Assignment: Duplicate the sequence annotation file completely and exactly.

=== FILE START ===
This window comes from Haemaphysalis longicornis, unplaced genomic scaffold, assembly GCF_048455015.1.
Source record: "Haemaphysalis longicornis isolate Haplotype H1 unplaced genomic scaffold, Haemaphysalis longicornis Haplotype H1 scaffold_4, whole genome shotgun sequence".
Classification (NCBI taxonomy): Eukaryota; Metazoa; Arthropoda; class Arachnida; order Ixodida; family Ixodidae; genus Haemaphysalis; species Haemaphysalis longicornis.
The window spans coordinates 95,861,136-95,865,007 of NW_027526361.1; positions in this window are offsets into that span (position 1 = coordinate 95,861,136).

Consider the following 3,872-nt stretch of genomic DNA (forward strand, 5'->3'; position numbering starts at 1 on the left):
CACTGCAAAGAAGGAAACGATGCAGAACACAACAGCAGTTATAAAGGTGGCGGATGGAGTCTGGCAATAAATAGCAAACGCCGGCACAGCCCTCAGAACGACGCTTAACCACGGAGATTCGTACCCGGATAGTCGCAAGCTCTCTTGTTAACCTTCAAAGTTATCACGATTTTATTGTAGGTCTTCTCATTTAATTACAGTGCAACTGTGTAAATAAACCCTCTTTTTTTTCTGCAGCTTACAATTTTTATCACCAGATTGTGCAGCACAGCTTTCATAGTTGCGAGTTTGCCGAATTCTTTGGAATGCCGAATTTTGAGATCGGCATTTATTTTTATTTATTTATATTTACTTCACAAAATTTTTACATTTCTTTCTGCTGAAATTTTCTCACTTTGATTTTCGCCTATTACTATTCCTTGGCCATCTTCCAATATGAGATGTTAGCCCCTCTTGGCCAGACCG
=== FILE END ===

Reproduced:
This window comes from Haemaphysalis longicornis, unplaced genomic scaffold, assembly GCF_048455015.1.
Source record: "Haemaphysalis longicornis isolate Haplotype H1 unplaced genomic scaffold, Haemaphysalis longicornis Haplotype H1 scaffold_4, whole genome shotgun sequence".
Classification (NCBI taxonomy): Eukaryota; Metazoa; Arthropoda; class Arachnida; order Ixodida; family Ixodidae; genus Haemaphysalis; species Haemaphysalis longicornis.
The window spans coordinates 95,861,136-95,865,007 of NW_027526361.1; positions in this window are offsets into that span (position 1 = coordinate 95,861,136).

Consider the following 3,872-nt stretch of genomic DNA (forward strand, 5'->3'; position numbering starts at 1 on the left):
CACTGCAAAGAAGGAAACGATGCAGAACACAACAGCAGTTATAAAGGTGGCGGATGGAGTCTGGCAATAAATAGCAAACGCCGGCACAGCCCTCAGAACGACGCTTAACCACGGAGATTCGTACCCGGATAGTCGCAAGCTCTCTTGTTAACCTTCAAAGTTATCACGATTTTATTGTAGGTCTTCTCATTTAATTACAGTGCAACTGTGTAAATAAACCCTCTTTTTTTTCTGCAGCTTACAATTTTTATCACCAGATTGTGCAGCACAGCTTTCATAGTTGCGAGTTTGCCGAATTCTTTGGAATGCCGAATTTTGAGATCGGCATTTATTTTTATTTATTTATATTTACTTCACAAAATTTTTACATTTCTTTCTGCTGAAATTTTCTCACTTTGATTTTCGCCTATTACTATTCCTTGGCCATCTTCCAATATGAGATGTTAGCCCCTCTTGGCCAGACCG